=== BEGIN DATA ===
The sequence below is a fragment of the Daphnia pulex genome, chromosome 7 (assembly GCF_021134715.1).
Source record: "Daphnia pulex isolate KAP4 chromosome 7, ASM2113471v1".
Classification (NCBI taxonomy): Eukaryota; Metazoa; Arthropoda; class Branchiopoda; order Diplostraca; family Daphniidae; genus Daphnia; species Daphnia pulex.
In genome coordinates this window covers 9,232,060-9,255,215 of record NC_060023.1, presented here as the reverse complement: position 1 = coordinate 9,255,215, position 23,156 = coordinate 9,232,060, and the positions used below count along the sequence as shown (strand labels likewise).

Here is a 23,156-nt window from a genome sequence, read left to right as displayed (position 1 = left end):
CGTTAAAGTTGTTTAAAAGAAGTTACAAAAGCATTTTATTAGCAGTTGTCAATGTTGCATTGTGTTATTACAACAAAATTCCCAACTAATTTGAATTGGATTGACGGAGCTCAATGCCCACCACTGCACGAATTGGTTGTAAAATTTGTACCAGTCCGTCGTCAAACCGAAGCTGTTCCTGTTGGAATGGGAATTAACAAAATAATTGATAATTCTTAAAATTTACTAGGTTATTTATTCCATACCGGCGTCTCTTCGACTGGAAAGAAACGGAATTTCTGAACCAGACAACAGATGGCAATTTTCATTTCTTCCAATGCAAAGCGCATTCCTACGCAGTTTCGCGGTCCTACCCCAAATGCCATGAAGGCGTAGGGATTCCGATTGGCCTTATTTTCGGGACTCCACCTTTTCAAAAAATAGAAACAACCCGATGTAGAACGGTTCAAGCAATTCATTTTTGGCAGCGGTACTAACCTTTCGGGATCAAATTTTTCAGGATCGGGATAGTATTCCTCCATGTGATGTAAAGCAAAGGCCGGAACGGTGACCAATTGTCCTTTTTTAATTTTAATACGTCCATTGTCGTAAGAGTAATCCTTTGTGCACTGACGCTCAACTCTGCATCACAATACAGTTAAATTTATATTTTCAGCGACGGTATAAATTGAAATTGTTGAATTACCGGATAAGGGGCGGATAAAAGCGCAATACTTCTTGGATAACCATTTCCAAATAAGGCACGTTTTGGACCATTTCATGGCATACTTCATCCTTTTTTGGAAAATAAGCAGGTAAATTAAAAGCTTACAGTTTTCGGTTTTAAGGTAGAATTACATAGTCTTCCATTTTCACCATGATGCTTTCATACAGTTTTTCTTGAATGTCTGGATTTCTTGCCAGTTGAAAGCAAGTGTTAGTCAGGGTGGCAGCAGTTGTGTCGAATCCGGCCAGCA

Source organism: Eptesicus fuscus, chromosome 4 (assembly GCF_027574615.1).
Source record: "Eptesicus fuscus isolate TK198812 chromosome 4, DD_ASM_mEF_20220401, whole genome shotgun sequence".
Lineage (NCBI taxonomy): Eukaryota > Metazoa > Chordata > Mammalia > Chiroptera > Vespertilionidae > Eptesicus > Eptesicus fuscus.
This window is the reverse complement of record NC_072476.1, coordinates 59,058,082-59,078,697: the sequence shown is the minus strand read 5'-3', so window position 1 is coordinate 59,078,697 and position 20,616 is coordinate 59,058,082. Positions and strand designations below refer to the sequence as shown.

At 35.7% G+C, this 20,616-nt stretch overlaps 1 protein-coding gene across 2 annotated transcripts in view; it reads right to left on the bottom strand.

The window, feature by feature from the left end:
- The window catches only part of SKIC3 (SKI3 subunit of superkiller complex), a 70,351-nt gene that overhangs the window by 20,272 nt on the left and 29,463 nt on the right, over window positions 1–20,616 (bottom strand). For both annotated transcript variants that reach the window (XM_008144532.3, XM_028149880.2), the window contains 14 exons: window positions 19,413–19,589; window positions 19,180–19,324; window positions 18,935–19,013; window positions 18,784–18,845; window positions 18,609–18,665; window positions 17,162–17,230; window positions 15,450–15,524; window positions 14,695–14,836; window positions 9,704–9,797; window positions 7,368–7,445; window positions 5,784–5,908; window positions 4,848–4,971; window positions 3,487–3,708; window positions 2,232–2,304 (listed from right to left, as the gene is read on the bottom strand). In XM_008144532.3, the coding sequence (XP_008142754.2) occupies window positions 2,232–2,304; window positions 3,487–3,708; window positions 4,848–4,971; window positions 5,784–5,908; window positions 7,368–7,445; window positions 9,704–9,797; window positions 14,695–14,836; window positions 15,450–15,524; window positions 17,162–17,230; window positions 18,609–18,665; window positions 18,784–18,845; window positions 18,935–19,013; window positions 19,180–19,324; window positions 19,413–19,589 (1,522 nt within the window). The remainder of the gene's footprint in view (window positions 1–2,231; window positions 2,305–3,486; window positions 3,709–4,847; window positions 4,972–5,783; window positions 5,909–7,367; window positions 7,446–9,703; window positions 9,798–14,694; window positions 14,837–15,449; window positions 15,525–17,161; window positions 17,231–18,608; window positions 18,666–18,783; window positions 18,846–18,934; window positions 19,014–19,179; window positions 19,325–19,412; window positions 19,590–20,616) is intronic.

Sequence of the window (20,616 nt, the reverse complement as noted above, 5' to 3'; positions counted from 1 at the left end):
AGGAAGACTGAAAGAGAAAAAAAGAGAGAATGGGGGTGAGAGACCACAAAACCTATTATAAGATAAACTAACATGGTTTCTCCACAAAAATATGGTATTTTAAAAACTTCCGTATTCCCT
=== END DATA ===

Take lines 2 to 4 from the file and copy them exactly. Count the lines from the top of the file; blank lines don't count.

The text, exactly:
Source record: "Daphnia pulex isolate KAP4 chromosome 7, ASM2113471v1".
Classification (NCBI taxonomy): Eukaryota; Metazoa; Arthropoda; class Branchiopoda; order Diplostraca; family Daphniidae; genus Daphnia; species Daphnia pulex.
In genome coordinates this window covers 9,232,060-9,255,215 of record NC_060023.1, presented here as the reverse complement: position 1 = coordinate 9,255,215, position 23,156 = coordinate 9,232,060, and the positions used below count along the sequence as shown (strand labels likewise).